MONTREAL (Canadian OH&S News)
The Ville de Montreal is to blame for the on-duty death of a rookie firefighter who was killed after his own truck backed up onto him last summer, the latest report from the provincial workplace health and safety caretakers revealed.
In its report, released on Feb. 25, the Commission de la santé et de la sécurité du travail (CSST) concluded that the city of Montreal acted in a manner which compromised the health and safety of its workers.
After joining the fire brigade in 2010, 39-year-old Thierry Godfrind was considered rather new to the force. His life ended abruptly in July of 2012, when he and his crew responded to a call at a residence in the St. Laurent borough of Montreal, according to the CSST.
“The vehicle had to back up about 50 metres to position itself as required” because it had overshot the address it was headed towards, explained the CSST’s Dominique David. “Before the vehicle backed up, Mr. Godfrind and two other members of the crew got out of the vehicle to walk to the address. Mr. Godfrind took a tool out of the back lateral compartment of the truck, and had to walk behind the truck while the truck was backing up. So the truck passed over him and Mr. Godfrind was killed.”
The CSST investigation noted that Montreal’s fire services failed to adequately provide safe work methods, adequate training procedures, and supervision. As a result, the city will be fined, but a specific number has yet to be set. The health and safety regulator also made recommendations to the city’s safety codes, which it implemented as part of a new action plan.
“Following the accident, the fire department launched an internal inquiry and developed an action plan,” said Patricia Lowe, a Ville de Montreal spokesperson. “The department’s health and safety division also produced a video for firefighters which features all the required safety checks that must be carried out on trucks before they leave the station — mirrors, flashing lights, sirens.”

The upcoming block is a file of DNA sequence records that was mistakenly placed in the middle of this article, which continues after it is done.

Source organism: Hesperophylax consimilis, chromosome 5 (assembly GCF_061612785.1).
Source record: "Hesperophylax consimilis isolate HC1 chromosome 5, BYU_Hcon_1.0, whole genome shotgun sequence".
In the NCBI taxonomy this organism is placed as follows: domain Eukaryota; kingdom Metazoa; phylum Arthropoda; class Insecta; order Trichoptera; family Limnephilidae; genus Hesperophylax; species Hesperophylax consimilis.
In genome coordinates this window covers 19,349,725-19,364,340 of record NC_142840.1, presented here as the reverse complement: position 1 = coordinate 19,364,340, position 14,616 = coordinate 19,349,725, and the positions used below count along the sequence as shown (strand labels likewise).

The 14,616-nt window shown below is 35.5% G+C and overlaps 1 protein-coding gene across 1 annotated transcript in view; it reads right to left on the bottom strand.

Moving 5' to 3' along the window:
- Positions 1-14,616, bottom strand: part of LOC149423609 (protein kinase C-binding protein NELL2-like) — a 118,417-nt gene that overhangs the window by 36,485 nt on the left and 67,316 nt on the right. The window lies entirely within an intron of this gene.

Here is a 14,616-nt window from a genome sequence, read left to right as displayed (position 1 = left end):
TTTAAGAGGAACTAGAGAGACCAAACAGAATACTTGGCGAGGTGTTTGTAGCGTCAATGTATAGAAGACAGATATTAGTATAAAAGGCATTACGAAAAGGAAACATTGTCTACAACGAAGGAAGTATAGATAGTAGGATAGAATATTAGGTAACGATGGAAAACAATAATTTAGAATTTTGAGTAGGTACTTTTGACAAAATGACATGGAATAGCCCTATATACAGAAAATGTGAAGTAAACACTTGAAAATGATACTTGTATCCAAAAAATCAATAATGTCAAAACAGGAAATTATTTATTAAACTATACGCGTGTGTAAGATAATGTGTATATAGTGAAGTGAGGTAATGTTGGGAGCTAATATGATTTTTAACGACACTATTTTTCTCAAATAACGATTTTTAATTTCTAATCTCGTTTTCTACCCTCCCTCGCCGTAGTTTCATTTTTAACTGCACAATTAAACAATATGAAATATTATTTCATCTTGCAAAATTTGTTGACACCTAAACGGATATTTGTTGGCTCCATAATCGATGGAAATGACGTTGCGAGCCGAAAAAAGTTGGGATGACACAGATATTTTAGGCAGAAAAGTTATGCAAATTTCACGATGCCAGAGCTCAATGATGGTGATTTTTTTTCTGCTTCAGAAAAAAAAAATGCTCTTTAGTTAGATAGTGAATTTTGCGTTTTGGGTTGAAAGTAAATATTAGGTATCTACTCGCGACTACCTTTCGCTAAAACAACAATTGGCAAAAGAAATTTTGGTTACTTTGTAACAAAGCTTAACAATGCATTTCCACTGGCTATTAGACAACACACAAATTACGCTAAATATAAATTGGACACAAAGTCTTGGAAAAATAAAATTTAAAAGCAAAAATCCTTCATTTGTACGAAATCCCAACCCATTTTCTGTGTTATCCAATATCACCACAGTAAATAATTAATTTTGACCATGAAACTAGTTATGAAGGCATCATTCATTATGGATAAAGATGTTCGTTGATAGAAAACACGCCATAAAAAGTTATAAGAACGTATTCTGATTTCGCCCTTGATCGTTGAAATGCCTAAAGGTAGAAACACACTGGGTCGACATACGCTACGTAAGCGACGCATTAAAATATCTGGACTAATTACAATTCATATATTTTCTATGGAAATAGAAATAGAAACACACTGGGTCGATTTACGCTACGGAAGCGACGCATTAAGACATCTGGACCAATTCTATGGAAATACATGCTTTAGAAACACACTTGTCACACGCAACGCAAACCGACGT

She added that directives on back-up maneuvers and positioning of service vehicles were further incorporated into their training practices.
Though being a firefighter comes with inherent occupational risks, this accident could have been avoided.
“I think, however, that it is important to point out two things. One, no amount of money will ever replace a loved one, and two; ultimately, from a legal standpoint, the employer is responsible for the health and safety of my members,” Chris Ross, the vice-president of health and safety at the Montreal Firefighter’s Association pointed out. “When one of my members does something wrong, the employer is quick with discipline, so I think it is only normal that the employer should be held accountable for his responsibilities as well.”
Association pushing for advances in truck safety
Ross added that his team is pushing for the establishment of a joint committee, whose mandate will be to focus on technological advances to fire trucks to enhance safety. As a result, beginning this year, all incoming fire trucks are equipped with a three-camera system that covers the blind spots on both sides of the truck and the rear when backing up.
“Ideally, I think all organizations wish they could attain a zero accident rate, ultimately what is important is that we learn from each one and ensure that they never happen again. The provincial health and safety board found that the training and procedures for the safe backing up of a fire apparatus were vague, if not non-existent,” Ross continued. “Often it’s the most banal actions that we take for granted — this was one of them. I think that with proper procedures and the right equipment, this, and most other accidents could be avoided.”